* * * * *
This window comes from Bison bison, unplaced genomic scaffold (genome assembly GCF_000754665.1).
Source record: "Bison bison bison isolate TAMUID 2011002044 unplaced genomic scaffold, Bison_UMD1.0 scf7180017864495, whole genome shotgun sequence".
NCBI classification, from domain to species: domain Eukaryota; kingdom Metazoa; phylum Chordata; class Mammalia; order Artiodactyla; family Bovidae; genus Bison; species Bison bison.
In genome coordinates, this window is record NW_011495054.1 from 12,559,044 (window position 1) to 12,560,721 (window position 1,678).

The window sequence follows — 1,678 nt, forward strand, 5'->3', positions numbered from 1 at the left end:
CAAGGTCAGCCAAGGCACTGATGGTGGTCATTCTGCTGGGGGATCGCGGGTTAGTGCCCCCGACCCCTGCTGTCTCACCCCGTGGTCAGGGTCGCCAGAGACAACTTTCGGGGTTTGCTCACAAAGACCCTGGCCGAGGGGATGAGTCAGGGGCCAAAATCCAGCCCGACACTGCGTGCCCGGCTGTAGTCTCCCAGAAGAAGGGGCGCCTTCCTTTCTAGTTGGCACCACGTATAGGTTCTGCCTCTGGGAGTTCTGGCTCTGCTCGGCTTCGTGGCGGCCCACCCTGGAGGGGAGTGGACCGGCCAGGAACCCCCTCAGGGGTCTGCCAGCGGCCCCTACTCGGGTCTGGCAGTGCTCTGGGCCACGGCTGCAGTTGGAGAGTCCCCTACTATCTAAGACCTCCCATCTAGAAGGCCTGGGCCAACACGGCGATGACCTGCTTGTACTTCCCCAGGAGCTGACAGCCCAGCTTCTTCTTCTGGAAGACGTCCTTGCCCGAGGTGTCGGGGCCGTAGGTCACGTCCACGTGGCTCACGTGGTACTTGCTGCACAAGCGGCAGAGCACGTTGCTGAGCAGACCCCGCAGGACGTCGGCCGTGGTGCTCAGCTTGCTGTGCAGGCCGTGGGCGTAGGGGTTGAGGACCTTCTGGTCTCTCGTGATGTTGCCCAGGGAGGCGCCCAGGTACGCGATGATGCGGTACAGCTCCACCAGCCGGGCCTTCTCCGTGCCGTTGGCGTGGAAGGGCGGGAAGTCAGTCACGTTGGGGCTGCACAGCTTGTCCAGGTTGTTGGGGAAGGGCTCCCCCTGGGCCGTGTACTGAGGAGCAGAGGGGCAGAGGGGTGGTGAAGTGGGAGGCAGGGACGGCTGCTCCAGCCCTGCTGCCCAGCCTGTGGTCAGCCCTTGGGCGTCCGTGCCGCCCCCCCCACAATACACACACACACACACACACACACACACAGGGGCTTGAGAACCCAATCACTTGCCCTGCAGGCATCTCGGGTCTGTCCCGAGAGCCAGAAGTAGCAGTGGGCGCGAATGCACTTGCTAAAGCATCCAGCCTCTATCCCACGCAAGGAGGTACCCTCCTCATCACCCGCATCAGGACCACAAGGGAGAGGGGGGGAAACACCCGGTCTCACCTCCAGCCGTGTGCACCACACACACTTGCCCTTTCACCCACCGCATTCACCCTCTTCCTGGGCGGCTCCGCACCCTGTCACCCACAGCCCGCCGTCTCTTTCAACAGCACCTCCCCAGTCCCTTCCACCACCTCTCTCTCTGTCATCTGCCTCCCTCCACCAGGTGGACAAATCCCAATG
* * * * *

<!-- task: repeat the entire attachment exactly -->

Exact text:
This window comes from Bison bison, unplaced genomic scaffold (genome assembly GCF_000754665.1).
Source record: "Bison bison bison isolate TAMUID 2011002044 unplaced genomic scaffold, Bison_UMD1.0 scf7180017864495, whole genome shotgun sequence".
NCBI classification, from domain to species: domain Eukaryota; kingdom Metazoa; phylum Chordata; class Mammalia; order Artiodactyla; family Bovidae; genus Bison; species Bison bison.
In genome coordinates, this window is record NW_011495054.1 from 12,559,044 (window position 1) to 12,560,721 (window position 1,678).

The window sequence follows — 1,678 nt, forward strand, 5'->3', positions numbered from 1 at the left end:
CAAGGTCAGCCAAGGCACTGATGGTGGTCATTCTGCTGGGGGATCGCGGGTTAGTGCCCCCGACCCCTGCTGTCTCACCCCGTGGTCAGGGTCGCCAGAGACAACTTTCGGGGTTTGCTCACAAAGACCCTGGCCGAGGGGATGAGTCAGGGGCCAAAATCCAGCCCGACACTGCGTGCCCGGCTGTAGTCTCCCAGAAGAAGGGGCGCCTTCCTTTCTAGTTGGCACCACGTATAGGTTCTGCCTCTGGGAGTTCTGGCTCTGCTCGGCTTCGTGGCGGCCCACCCTGGAGGGGAGTGGACCGGCCAGGAACCCCCTCAGGGGTCTGCCAGCGGCCCCTACTCGGGTCTGGCAGTGCTCTGGGCCACGGCTGCAGTTGGAGAGTCCCCTACTATCTAAGACCTCCCATCTAGAAGGCCTGGGCCAACACGGCGATGACCTGCTTGTACTTCCCCAGGAGCTGACAGCCCAGCTTCTTCTTCTGGAAGACGTCCTTGCCCGAGGTGTCGGGGCCGTAGGTCACGTCCACGTGGCTCACGTGGTACTTGCTGCACAAGCGGCAGAGCACGTTGCTGAGCAGACCCCGCAGGACGTCGGCCGTGGTGCTCAGCTTGCTGTGCAGGCCGTGGGCGTAGGGGTTGAGGACCTTCTGGTCTCTCGTGATGTTGCCCAGGGAGGCGCCCAGGTACGCGATGATGCGGTACAGCTCCACCAGCCGGGCCTTCTCCGTGCCGTTGGCGTGGAAGGGCGGGAAGTCAGTCACGTTGGGGCTGCACAGCTTGTCCAGGTTGTTGGGGAAGGGCTCCCCCTGGGCCGTGTACTGAGGAGCAGAGGGGCAGAGGGGTGGTGAAGTGGGAGGCAGGGACGGCTGCTCCAGCCCTGCTGCCCAGCCTGTGGTCAGCCCTTGGGCGTCCGTGCCGCCCCCCCCACAATACACACACACACACACACACACACACACAGGGGCTTGAGAACCCAATCACTTGCCCTGCAGGCATCTCGGGTCTGTCCCGAGAGCCAGAAGTAGCAGTGGGCGCGAATGCACTTGCTAAAGCATCCAGCCTCTATCCCACGCAAGGAGGTACCCTCCTCATCACCCGCATCAGGACCACAAGGGAGAGGGGGGGAAACACCCGGTCTCACCTCCAGCCGTGTGCACCACACACACTTGCCCTTTCACCCACCGCATTCACCCTCTTCCTGGGCGGCTCCGCACCCTGTCACCCACAGCCCGCCGTCTCTTTCAACAGCACCTCCCCAGTCCCTTCCACCACCTCTCTCTCTGTCATCTGCCTCCCTCCACCAGGTGGACAAATCCCAATG